‘Everyone Who Can Forgive Me Is Dead’ Is Our February Book Club Pick

 Jenny Hollander and "Everyone Who Can Forgive Me Is Dead".
Jenny Hollander and "Everyone Who Can Forgive Me Is Dead".

Welcome to #ReadWithMC—Marie Claire’s virtual book club. It’s nice to have you! In February, we’re reading Jenny Hollander’s Everyone Who Can Forgive Me Is Dead, a sharp, witty, nail-biting thriller that will firmly plant you on the edge of your seat—and keep you there. The book follows Charlie Colbert, editor-in-chief at C magazine, who's rebuilt her life following nightmarish events at her elite graduate school on Christmas Eve nine years prior—events known to the public as “Scarlet Christmas.” The press and the police called Charlie a “witness,” but Charlie knows she’s so much more than that. In the midst of her well-crafted life, a buzzy film made by one of Charlie’s former classmates threatens to shatter everything she’s worked for—and Charlie is determined not to let anything, even the people she once loved most, get in her way. It’s the debut novel by Hollander, who we are so proud to call one of our own. She's the digital director at Marie Claire, but we would have picked this page-turner even if she wasn’t—it’s hard to imagine a novel gripping us more than this one does. Read an excerpt from chapter two of the book below, then find out how to participate. (You really don’t have to leave your couch!)

"Everyone Who Can Forgive Me Is Dead" by Jenny Hollander
"Everyone Who Can Forgive Me Is Dead" by Jenny Hollander

"Everyone Who Can Forgive Me Is Dead" by Jenny Hollander

When I get to the office marked “Dr. Nazari,” hidden inside a labyrinth of rooms in a Columbus Circle doorman building, I swap my heeled boots for sneakers— I’ve been in America so long, I don’t even think the word “trainers”— and pull an old sweater over my button- down. I’ve found I need a physical transition between my C self and my therapy self. Otherwise, I find myself talking to Noor in clipped tones, saying things like, “That’s part of my projected growth in Q2.” I’m exaggerating, but only a little. I’m paying a lot of money for someone to help me untie the knots in my head; I need to make sure it’s worth it. So, the sneakers and sweater.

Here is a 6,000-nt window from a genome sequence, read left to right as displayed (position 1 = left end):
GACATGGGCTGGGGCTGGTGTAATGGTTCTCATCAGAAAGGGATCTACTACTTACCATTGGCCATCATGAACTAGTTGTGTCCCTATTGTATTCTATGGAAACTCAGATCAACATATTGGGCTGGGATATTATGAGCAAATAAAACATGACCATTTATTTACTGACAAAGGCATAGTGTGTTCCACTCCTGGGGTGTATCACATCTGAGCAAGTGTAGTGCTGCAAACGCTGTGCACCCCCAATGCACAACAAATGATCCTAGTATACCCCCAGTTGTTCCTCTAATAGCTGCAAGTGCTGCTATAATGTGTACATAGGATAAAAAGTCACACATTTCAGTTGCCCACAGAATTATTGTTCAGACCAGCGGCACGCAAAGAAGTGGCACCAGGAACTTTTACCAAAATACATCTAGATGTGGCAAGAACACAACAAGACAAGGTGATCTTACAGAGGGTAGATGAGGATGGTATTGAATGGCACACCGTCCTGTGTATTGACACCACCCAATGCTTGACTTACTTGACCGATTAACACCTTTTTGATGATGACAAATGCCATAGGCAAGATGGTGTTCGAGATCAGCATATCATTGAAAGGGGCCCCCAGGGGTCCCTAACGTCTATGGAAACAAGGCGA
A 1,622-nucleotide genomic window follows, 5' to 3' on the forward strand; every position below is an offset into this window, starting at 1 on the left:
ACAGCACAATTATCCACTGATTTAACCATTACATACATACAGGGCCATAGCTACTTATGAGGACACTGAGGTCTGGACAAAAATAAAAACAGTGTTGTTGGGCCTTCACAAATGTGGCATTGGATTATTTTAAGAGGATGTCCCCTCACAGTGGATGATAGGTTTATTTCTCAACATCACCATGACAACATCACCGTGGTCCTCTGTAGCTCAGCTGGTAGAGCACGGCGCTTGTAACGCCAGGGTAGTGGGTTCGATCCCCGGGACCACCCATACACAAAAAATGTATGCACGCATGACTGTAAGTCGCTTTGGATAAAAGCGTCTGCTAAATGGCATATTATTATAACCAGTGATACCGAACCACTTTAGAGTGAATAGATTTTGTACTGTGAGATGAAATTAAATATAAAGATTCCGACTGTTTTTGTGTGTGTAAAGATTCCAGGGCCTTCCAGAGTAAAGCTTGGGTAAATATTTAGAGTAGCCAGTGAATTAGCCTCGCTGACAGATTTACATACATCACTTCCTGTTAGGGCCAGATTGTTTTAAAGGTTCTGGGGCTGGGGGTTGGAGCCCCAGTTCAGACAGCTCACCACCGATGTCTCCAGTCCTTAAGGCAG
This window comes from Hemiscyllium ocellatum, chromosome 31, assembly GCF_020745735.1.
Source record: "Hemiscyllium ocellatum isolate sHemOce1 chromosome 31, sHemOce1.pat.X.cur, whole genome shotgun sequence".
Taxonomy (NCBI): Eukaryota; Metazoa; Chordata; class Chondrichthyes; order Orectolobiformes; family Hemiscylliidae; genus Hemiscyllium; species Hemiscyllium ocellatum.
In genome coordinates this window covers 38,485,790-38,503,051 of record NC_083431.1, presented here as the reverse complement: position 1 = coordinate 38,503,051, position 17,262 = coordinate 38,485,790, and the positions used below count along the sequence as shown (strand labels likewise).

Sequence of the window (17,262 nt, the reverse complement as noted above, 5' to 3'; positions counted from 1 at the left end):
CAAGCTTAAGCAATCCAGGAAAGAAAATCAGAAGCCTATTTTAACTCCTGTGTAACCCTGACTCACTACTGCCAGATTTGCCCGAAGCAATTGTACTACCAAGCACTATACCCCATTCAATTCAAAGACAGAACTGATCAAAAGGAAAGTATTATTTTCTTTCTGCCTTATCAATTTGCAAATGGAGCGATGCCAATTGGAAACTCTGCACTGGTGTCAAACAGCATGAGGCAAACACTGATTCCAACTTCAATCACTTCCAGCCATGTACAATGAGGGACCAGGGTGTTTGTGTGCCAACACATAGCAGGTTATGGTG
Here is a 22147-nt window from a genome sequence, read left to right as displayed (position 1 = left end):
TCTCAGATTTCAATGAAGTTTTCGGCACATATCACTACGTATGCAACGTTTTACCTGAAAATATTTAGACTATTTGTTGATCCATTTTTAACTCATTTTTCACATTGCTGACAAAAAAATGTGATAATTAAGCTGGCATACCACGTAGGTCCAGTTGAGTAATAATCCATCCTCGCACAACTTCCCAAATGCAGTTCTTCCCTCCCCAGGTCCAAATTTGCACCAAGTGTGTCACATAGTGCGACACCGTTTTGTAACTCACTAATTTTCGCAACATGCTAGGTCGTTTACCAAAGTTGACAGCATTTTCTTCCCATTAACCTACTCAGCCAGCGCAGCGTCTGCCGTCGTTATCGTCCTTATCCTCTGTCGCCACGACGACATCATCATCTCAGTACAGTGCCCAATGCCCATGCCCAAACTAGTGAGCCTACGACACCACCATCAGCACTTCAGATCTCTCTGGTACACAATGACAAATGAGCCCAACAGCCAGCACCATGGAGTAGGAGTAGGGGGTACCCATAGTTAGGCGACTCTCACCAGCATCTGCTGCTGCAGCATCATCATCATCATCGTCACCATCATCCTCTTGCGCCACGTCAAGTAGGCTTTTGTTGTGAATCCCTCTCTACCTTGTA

“Charlotte,” Noor says in her gentle voice. She beckons me inside.

“Hi.” My voice is different when I talk to Noor, too— more low-key, more like I used to sound. C me, brusque and plummy, has to be shaken off like old skin. “Thanks for squeezing me in.”

“Of course,” Noor says. “You said it was an emergency?”

Gingerly, I lower myself onto the sofa. The movement— the feeling that I’m about to break— reminds me of my mum. “Steph wants to make a movie about it,” I say without preamble. “For the ten-year. I don’t know what to do.”

This isn’t exactly true. I spent the last few hours coming up with a Plan A, a Plan B, and a last-ditch emergency measure. But it’s not like I can tell Noor about those.

“This is Stephanie Anderson?” Noor says. “The KBC anchor?” She writes something down. “She was at Carroll University with you? The twin sister of . . .” She trails off. The word Cate— one of several we don’t use in this room— hangs between us.


“And somebody would play you in this movie?”

“Of course.” It feels like there’s something stuck in my throat. There isn’t, obviously. It’s just what happens when I talk about Carroll. “Steph would cast someone, I guess.”

“I see.”

“I can’t,” I tell her. Usually I’m clear-eyed and composed in these sessions; I like to think I’m Noor’s most articulate patient. “I can’t,” I repeat.

“What can’t you do?” Noor asks.

“I can’t relive it. Not again.”

It’s the truth. There’s more, of course. But that much is true, too.

“You survived . . .  it before,” Noor says carefully. Early on, I made her a list of terms to avoid. Scarlet Christmas. Gunnar Korhonen. Cate Anderson.

“But, this . . .” I try. Then I stop.

There were parts of me that did not survive. This I can say to Noor. What I can’t say is that if my lies are uncovered, I have no idea what will be left.

“This is different,” I say finally.

“Is it?” Noor says mildly. “Let’s talk about that. When it happened, you survived. When the book came out, you survived that, too.”

The book. I didn’t know it at the time, but Aaron Katz was building a time bomb from the moment it happened. In the weeks and months afterwards, the story was everywhere, complete with the moniker I do not say and never have. Just when I thought it had all died down, Katz got his book deal. The Fall came out on the second anniversary: the first complete account of a tragedy that transfixed a nation, told by the people who were there. And like an idiot, I read it.

It shattered me.

jenny hollander
jenny hollander

Months later, when I could leave my apartment again, after the prescriptions and the therapies and all the debt, I realized I no longer wanted to be a writer. There weren’t any words for what had happened. It wasn’t that I couldn’t find them, it was that they didn’t exist. Instead, I decided to become an editor: I wanted to work with words that already existed, not fish around for my own. Not when it felt so frustrating, so pointless.

I decided a lot of things that year. Like: I would never allow myself to break like that again.